Windows 10: the blocking for the 2004 version is lifted on the Surface

Technology: Microsoft was preventing certain Surface devices from updating to the 2004 version due to technical issues. The blockade was lifted on June 29.
Microsoft releases the block it placed on certain Surface devices to prevent them from updating to version 2004. This block prevented users of certain Surface models manufactured by Microsoft, including Surface Laptop 3 and Surface Pro 7, from downloading and manually install the latest Windows 10 feature update.

According to information released as part of the May 2020 update, devices with more than one network adapter capable of operating in "Always On, Always Connected" mode may experience unexpected shutdowns and reboots. The Surface Laptop 3 and Surface Pro 7 both fall into this category. (Other surface devices can also be included; I asked Microsoft for a list of affected devices, but got no response).



Several technical problems when launching the updateEven though a patch (KB4557957) was released on June 9 as part of …

The European Union's plan to protect our industry from China's appetites

The European Commission will create new tools to better cope with the appetites of foreign predators, especially Chinese and American, while its industry is struggling. Brussels also wants to protect our industry from the unfair competition from subsidized foreign companies.

The European Union's plan to protect our industry from China's appetites

While the health and economic crisis has devastated the industry of the European Union, Brussels is spinning its arms to prevent it from being the victim of distorted competition from subsidized foreign companies or the appetite of foreign predators, eager to take advantage of the fragility of many European players. "Europe is an open economy and closely interconnected with the rest of the world. For this to remain a strength, we must be vigilant," said executive vice-president of the European Commission in charge of competition, Margrethe Vestager, quoted. in a press release.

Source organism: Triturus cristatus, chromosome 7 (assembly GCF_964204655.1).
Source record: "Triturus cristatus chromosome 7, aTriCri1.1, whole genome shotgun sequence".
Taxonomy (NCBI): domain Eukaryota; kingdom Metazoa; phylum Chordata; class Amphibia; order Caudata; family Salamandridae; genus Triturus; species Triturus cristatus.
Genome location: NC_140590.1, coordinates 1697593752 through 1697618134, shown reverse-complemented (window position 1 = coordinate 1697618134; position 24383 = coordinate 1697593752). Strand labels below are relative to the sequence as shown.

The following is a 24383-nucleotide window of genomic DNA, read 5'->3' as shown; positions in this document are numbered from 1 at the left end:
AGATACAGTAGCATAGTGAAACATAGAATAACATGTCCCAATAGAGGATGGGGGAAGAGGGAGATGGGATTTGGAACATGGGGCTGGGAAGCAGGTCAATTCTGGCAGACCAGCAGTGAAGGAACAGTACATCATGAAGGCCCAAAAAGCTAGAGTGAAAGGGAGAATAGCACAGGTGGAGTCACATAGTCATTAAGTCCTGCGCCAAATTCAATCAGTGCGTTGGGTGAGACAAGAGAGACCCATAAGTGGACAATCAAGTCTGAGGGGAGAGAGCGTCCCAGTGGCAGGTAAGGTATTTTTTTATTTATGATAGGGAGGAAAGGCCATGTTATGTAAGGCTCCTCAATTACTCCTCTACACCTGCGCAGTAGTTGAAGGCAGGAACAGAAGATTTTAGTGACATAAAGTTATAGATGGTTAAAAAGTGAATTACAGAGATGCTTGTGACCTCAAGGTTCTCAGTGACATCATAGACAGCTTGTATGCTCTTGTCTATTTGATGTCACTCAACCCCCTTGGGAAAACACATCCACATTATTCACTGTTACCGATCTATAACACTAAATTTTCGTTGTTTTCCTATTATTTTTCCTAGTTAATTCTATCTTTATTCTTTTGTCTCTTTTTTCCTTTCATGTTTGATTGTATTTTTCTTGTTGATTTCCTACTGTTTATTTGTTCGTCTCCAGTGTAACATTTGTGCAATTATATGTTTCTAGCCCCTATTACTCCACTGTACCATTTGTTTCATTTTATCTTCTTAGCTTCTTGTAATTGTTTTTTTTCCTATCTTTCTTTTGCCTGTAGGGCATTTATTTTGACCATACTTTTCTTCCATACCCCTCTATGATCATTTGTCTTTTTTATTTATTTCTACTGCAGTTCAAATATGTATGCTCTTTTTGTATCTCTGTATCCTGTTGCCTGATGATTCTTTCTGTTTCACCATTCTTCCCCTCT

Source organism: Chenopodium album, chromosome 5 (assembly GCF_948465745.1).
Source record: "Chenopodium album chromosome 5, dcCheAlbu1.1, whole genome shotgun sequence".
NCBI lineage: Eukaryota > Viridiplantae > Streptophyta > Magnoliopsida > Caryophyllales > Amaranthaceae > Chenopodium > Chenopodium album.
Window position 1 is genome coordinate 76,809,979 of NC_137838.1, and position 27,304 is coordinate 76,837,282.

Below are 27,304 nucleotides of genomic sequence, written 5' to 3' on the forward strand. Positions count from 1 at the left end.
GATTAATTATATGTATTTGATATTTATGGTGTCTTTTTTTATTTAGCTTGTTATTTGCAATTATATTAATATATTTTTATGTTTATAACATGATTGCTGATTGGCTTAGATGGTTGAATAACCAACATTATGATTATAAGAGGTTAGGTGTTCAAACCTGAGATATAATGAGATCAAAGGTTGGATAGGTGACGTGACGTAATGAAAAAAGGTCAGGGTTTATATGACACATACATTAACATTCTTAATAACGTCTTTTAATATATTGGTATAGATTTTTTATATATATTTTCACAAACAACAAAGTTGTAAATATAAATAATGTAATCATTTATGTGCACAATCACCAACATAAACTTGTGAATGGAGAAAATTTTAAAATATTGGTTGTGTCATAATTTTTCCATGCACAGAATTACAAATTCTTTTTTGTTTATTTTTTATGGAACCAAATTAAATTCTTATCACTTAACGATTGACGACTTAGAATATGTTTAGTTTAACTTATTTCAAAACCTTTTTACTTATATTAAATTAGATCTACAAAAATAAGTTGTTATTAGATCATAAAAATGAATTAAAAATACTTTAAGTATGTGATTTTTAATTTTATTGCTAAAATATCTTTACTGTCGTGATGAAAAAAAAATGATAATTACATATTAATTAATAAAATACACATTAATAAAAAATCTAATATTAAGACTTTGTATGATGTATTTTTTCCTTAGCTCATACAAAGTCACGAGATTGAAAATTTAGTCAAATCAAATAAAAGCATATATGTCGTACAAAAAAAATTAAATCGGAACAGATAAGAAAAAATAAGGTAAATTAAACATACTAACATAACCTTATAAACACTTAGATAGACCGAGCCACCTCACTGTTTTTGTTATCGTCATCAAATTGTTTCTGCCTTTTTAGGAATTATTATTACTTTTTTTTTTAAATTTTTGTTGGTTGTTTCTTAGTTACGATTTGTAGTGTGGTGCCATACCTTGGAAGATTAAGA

No more naivety. "We need the right tools to ensure that subsidized foreign companies do not distort competition in the European market, just as we already do by controlling national state aid to EU companies," added the former Danish Minister of Economy. With the European Commissioner for the Internal Market, Thierry Breton, she presented in Brussels "a white paper", which should be followed in 2021 by a legislative proposal.



A public consultation will be launched until September 23, to help the Commission prepare these new instruments. In its white paper, the European executive already details a number of solutions envisaged. First: if a subsidized foreign company is found to have an adverse effect on competition in the European market, the national competition authorities or the Commission could impose measures. This would, for example, involve demanding compensatory payments.

Second: the Commission wants to prevent foreign companies, largely funded by states, from buying fragile European companies or acquiring a significant stake in their capital. Above a certain amount, the threshold of which is not mentioned in the press release, foreign companies must notify their acquisition to the Commission. If the latter considers the competition in danger, it could prohibit this acquisition.




Thirdly, the European executive also intends to intervene when a widely subsidized foreign company risks winning a tender for a public contract in the EU in the face of European companies, by offering much more advantageous prices. Brussels proposes that these foreign companies notify upstream the aid they receive from their state. And if it is found that this aid distorts competition, the foreign company could be excluded from the invitation to tender.